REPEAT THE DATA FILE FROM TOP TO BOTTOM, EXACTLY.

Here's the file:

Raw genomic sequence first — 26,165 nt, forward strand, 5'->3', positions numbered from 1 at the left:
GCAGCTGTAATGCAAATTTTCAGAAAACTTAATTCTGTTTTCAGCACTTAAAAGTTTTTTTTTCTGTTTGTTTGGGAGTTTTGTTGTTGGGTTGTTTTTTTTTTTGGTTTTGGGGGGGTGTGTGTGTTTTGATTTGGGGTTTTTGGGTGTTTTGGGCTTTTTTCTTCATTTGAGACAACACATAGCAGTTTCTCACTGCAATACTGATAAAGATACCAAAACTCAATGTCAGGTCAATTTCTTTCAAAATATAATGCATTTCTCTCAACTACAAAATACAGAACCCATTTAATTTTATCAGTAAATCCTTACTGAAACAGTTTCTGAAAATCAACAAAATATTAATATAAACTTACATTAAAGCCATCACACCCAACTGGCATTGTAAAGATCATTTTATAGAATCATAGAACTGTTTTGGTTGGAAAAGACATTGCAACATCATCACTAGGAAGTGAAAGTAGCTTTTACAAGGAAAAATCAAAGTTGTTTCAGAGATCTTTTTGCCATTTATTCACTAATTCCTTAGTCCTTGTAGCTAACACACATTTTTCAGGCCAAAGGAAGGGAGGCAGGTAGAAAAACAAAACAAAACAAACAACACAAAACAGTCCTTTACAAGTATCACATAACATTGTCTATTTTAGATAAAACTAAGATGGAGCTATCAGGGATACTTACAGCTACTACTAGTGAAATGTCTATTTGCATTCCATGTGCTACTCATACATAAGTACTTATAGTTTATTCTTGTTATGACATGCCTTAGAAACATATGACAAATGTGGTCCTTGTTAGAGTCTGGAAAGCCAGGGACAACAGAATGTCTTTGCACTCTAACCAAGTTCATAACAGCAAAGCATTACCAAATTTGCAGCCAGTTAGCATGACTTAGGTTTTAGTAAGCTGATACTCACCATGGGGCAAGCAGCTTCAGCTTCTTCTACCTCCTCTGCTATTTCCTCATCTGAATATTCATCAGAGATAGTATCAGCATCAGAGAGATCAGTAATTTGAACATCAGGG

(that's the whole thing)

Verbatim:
Raw genomic sequence first — 26,165 nt, forward strand, 5'->3', positions numbered from 1 at the left:
GCAGCTGTAATGCAAATTTTCAGAAAACTTAATTCTGTTTTCAGCACTTAAAAGTTTTTTTTTCTGTTTGTTTGGGAGTTTTGTTGTTGGGTTGTTTTTTTTTTTGGTTTTGGGGGGGTGTGTGTGTTTTGATTTGGGGTTTTTGGGTGTTTTGGGCTTTTTTCTTCATTTGAGACAACACATAGCAGTTTCTCACTGCAATACTGATAAAGATACCAAAACTCAATGTCAGGTCAATTTCTTTCAAAATATAATGCATTTCTCTCAACTACAAAATACAGAACCCATTTAATTTTATCAGTAAATCCTTACTGAAACAGTTTCTGAAAATCAACAAAATATTAATATAAACTTACATTAAAGCCATCACACCCAACTGGCATTGTAAAGATCATTTTATAGAATCATAGAACTGTTTTGGTTGGAAAAGACATTGCAACATCATCACTAGGAAGTGAAAGTAGCTTTTACAAGGAAAAATCAAAGTTGTTTCAGAGATCTTTTTGCCATTTATTCACTAATTCCTTAGTCCTTGTAGCTAACACACATTTTTCAGGCCAAAGGAAGGGAGGCAGGTAGAAAAACAAAACAAAACAAACAACACAAAACAGTCCTTTACAAGTATCACATAACATTGTCTATTTTAGATAAAACTAAGATGGAGCTATCAGGGATACTTACAGCTACTACTAGTGAAATGTCTATTTGCATTCCATGTGCTACTCATACATAAGTACTTATAGTTTATTCTTGTTATGACATGCCTTAGAAACATATGACAAATGTGGTCCTTGTTAGAGTCTGGAAAGCCAGGGACAACAGAATGTCTTTGCACTCTAACCAAGTTCATAACAGCAAAGCATTACCAAATTTGCAGCCAGTTAGCATGACTTAGGTTTTAGTAAGCTGATACTCACCATGGGGCAAGCAGCTTCAGCTTCTTCTACCTCCTCTGCTATTTCCTCATCTGAATATTCATCAGAGATAGTATCAGCATCAGAGAGATCAGTAATTTGAACATCAGGG